From the 1 May 1998 most contractors, sub-contractors and others involved in the construction industry have been able to have disputes resolved by means of adjudication under the Housing Grants Construction and Regeneration Act 1996, Commonly referred to as the Construction Act. It has been said that this Act is the most significant piece of legislation to hit the industry for decades. Adjudication is generally considered to be a success for the construction industry and certainly, since its introduction, there have been thousands of disputes which have been resolved in this way.
Adjudication is intended to be much quicker and more cost effective than litigation or arbitration. A decision can be reached within 28 days from receipt of the first documents by the adjudicator, although this timescale is often extended to 42 days and sometimes to a longer period in complex disputes.
Adjudication as a process has developed significantly since May 1998 and although it can still be a very cost effective and much quicker method of resolving disputes than other procedures, all involved now need to be aware of the procedures which have developed following around 200 decisions of the courts on adjudication.
Ramskill Martin has experience in over 250 adjudications involving sums from £5k-£3m. Some of these disputes have been relatively straight forward payment disputes, but many have been complex disputes including interpretation of contract terms and conditions, delay and disruption and valuation of variations and final accounts. Ramskill Martin has in house practising adjudicators who have made many decisions and well understand the procedure and standards that need to be met to be successful in this process.
Procedures in Adjudication
To be successful in adjudication it is essential that your case is prepared in detail setting out the position in facts, evidence and rights and obligations. It is also essential that all this is sent to the other side before an adjudication commences. If this procedure is not adopted there is a high risk that any decision would not be enforced, should this be necessary, or an adjudicator will not allow documents or arguments to be included in an adjudication which the other side has not previously seen and has not been given the opportunity to consider. See our Service Profile on Commercial and Contractual Claim Preparation for details of some of the procedures to adopt which are necessary for starting off on an adjudication. Ramskill Martin can help in all aspects of the adjudication process including the following:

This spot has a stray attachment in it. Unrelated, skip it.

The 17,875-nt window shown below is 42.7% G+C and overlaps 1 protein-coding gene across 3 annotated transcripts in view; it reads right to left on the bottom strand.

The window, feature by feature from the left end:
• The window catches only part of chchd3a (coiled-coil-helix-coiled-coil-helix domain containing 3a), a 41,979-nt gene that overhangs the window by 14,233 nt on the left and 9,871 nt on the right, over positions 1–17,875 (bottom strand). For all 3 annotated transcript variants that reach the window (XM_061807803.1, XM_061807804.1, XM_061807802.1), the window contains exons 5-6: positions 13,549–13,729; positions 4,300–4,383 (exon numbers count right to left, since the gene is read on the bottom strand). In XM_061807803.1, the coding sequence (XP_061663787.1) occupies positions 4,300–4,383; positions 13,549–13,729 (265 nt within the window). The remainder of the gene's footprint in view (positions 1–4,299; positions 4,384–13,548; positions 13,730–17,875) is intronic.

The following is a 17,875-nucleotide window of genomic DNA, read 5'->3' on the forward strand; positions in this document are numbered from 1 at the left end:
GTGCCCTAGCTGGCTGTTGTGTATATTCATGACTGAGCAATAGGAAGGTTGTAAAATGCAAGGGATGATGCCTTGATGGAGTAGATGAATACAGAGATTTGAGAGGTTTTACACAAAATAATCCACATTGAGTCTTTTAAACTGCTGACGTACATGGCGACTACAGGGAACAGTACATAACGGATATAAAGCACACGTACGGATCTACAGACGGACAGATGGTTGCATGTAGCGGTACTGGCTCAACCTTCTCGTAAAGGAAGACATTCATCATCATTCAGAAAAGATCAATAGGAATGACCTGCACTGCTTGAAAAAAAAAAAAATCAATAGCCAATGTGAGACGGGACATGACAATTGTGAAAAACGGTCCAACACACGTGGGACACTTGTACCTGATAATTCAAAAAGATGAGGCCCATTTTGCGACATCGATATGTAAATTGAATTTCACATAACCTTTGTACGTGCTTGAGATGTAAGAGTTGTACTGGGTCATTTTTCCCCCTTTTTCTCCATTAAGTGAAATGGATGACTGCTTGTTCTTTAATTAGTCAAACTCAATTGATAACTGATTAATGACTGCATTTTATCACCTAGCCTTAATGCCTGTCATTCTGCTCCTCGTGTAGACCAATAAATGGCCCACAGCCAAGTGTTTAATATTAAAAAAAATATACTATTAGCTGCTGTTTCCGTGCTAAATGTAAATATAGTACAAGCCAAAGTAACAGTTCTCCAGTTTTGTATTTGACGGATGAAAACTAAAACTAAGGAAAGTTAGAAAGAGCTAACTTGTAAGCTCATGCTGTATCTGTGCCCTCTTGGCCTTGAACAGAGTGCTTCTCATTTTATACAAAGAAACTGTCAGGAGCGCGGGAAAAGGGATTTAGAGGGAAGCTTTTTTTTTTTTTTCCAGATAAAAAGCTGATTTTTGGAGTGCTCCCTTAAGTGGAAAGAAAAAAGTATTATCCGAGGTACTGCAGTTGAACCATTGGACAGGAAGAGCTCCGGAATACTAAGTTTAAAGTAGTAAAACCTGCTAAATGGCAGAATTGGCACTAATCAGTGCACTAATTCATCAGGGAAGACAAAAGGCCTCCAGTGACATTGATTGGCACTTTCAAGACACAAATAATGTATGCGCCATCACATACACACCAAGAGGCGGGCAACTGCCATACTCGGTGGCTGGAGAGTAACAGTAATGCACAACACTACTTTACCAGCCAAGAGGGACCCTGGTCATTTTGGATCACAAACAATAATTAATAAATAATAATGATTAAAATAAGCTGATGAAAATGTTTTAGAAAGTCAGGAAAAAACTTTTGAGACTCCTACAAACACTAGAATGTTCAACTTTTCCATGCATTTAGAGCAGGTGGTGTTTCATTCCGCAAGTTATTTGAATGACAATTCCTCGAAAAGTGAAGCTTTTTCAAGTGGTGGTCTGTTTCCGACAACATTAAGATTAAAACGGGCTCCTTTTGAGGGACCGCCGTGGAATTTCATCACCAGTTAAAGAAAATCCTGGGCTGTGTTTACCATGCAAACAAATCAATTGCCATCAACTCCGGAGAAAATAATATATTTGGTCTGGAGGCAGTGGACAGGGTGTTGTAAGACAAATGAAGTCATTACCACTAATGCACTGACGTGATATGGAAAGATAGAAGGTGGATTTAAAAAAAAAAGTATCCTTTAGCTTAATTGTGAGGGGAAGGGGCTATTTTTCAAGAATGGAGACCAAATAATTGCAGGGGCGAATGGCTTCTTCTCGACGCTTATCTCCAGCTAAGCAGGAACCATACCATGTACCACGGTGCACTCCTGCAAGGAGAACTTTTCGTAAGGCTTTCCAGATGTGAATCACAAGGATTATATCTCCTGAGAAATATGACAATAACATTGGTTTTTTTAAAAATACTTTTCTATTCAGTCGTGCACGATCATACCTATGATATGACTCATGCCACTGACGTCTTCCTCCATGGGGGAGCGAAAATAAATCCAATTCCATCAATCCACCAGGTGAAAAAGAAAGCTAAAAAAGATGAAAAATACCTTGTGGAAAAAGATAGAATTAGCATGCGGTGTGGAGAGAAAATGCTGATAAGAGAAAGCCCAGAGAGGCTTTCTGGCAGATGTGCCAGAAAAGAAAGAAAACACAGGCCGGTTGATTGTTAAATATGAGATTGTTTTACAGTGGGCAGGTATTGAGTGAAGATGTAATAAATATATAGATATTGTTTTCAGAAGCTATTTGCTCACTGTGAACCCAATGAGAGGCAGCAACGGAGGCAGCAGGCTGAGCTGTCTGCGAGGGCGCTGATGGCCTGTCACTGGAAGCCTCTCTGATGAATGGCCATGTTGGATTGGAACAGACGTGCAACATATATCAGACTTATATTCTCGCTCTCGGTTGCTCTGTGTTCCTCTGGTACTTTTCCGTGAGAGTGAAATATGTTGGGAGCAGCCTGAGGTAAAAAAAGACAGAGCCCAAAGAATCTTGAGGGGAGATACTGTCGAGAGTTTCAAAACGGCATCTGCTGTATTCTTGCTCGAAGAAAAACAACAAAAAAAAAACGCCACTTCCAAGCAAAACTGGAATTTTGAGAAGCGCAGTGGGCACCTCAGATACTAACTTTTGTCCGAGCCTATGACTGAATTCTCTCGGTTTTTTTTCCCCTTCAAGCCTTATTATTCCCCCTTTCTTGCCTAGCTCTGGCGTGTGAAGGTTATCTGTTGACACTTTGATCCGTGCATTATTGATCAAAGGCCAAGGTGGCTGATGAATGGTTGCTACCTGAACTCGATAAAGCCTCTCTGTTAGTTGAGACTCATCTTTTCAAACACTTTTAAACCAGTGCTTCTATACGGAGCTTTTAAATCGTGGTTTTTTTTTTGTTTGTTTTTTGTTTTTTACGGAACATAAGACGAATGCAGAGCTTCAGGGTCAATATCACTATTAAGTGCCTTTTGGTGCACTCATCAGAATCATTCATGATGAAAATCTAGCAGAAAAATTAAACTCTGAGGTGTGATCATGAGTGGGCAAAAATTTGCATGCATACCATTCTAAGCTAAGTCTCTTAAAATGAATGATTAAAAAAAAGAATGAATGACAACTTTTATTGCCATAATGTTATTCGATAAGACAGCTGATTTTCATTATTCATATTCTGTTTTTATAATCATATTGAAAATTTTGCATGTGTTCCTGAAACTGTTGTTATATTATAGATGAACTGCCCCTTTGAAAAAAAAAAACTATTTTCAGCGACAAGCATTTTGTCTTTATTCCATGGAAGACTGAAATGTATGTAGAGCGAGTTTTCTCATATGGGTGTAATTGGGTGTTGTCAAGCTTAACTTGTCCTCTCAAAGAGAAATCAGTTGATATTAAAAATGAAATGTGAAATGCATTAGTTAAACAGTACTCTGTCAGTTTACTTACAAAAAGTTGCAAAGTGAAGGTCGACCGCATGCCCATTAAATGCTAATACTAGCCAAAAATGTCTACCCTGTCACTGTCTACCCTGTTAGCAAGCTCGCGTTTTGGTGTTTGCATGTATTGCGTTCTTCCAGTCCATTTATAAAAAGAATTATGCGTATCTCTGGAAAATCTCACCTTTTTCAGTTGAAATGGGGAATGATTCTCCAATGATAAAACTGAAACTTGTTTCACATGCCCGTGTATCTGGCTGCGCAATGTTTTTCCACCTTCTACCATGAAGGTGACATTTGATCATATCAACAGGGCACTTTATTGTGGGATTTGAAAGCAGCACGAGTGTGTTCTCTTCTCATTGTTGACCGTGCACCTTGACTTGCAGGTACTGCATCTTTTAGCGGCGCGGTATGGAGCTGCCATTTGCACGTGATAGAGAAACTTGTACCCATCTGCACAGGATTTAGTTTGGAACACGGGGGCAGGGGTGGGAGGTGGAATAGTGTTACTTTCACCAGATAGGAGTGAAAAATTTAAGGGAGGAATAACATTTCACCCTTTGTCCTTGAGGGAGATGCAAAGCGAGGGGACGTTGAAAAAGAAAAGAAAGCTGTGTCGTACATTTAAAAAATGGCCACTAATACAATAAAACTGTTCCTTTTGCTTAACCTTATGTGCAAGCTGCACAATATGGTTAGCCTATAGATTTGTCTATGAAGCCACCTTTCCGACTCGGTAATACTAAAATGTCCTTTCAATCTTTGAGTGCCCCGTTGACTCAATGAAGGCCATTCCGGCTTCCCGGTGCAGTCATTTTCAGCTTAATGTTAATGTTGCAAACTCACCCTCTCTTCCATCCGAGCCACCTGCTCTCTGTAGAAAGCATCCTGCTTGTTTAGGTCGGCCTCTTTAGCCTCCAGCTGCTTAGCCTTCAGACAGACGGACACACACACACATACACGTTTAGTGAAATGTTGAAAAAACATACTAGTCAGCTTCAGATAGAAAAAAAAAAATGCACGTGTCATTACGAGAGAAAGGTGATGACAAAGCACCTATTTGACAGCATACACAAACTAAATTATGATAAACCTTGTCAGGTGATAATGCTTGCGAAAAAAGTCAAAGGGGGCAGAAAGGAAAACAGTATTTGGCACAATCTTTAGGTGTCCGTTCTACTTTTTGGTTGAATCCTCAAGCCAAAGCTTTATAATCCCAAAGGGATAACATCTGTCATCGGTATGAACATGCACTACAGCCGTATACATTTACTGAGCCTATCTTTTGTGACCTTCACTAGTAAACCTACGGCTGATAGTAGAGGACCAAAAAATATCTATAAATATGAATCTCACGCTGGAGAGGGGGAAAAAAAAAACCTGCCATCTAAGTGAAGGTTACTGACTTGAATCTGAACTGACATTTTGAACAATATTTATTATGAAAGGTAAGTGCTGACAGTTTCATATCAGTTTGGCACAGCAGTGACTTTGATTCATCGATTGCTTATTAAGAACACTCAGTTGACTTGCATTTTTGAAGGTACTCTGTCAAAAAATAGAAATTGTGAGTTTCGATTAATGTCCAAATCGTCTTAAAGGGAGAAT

- Crystallisation of the dispute
- Establishing that there is a right to adjudication, dealing with jurisdictional issues
- Preparing analyses and assembling evidence
- Preparation of Referral or Response and other submissions
- Dealing with correspondence, arguments and meetings during the adjudication process
- Advising on procedures following the issue of the Decision to ensure payment
Adjudication – A Different Approach
While Ramskill Martin is able to deal with adjudication at any level, it is aware that adjudication can be a time consuming and costly process for both Parties. With this in mind, we consider adjudication to be a tool that is not the only way of resolving disputes in the construction industry. It does, however, give teeth to arguments where, because of the time and cost of other procedures, many contractors or sub-contractors were effectively deprived of any remedy. Many involved in the construction industry are aware of this and often if a claim or position statement is prepared to a standard required in adjudication, then this will encourage a Responding Party to settle claims or accounts without the need for the formal process.
The standard required to be successful is not easy to achieve, but providing preparation meets the standards required, Ramskill Martin find that most disputes are settled without resorting to the formal adjudication process.